Tribune's "four-ring circus" to go to creditor vote
WILMINGTON, Delaware (Reuters) - Bankrupt newspaper publisher Tribune Co will enter the home stretch of its reorganization this week after a judge said he expects to clear the way for creditors to vote on how to end the Chapter 11 case.
The company, which owns about 20 broadcasters as well as the Los Angeles Times and Chicago Tribune, also said it wants to investigate its former chief executive Randy Michaels for allegedly deleting sensitive emails and data from his company-issued laptop.
Delaware Bankruptcy Court Judge Kevin Carey told a Monday hearing he anticipated the parties would make changes to documents and he would issue an order so ballots could be sent to creditors.
The creditors will begin voting around December 22 on the four proposed plans for reorganizing the company, an unprecedented number for a case this large.
The company dashed into court protection less than a year after real estate developer Sam Zell led a buyout of the company with $8 billion of debt, a transaction he has called the "deal from hell."
The competing reorganization plans differ in their approaches to legal claims stemming from the leveraged buyout and bankruptcy, which potentially wiped out the value of billions of dollars of bonds and other debt.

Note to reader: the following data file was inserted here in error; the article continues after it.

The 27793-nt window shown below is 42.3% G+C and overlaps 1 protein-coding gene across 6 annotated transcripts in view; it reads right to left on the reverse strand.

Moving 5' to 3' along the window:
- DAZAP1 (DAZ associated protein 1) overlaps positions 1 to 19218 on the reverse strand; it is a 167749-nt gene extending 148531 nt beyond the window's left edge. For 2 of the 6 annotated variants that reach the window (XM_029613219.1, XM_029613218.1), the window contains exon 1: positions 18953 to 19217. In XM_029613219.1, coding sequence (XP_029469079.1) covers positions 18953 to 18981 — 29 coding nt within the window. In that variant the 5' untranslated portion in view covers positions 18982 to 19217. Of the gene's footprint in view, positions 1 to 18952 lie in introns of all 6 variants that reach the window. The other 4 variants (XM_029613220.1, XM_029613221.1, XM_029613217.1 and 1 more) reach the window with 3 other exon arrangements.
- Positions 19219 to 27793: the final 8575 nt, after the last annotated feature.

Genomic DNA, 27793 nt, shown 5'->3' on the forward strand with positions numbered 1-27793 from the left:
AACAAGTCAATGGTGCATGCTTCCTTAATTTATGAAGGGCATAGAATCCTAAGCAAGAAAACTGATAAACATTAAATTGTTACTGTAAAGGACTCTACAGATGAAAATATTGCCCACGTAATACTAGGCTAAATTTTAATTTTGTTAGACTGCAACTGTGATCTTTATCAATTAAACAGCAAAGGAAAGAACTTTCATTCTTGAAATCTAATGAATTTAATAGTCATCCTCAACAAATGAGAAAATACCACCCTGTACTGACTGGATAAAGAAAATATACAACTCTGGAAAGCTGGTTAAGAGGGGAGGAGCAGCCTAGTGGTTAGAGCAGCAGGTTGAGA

All four plans essentially let the company bring its operations out of bankruptcy while a trustee pursues legal claims.
"This is a process I will not let get out of control," said Carey, responding to a description by one of the main lawyers in the case that Tribune was a "four-ring circus."
"I shudder to think what lies ahead," Carey said.
The voting puts the company on track for an extremely contentious March hearing at which the judge could pick a winning plan, determining how to split billions of dollars.
In a court filing on Friday, the company said no materials could be recovered from Michaels' laptop while 15 emails were recovered from his phone after a forensic examination.
Michaels could not be reached for comment. A Tribune lawyer at Monday's hearing declined to comment.
The company said it had asked its professionals to identify and preserve any emails sent to or from Michaels and was in the process of making a similar request to other parties in the bankruptcy proceeding.
Michaels resigned from Tribune in October after a series of embarrassing news stories emboldened critics who said he tolerated a sexist and hostile workplace. He was replaced by a four-member committee.
At the hearing on Monday an attorney for bondholder Aurelius Capital Management, which has proposed one of the four plans, cited the destruction of Michaels' emails as part of the hedge fund's argument for expanded discovery.
Aurelius wrote in court documents that Mark Shapiro, who was appointed chairman of the four-member committee that replaced Michaels, said during a deposition he regularly deleted emails and shredded hard copies of documents.
Shapiro led theme park operator Six Flags Inc through its bankruptcy before being replaced this year.
The case is In Re Tribune Co, U.S. Bankruptcy Court, District of Delaware, No. 08-13141.
(Additional reporting by Santosh Nadgir in Bangalore; Editing by Phil Berlowitz)
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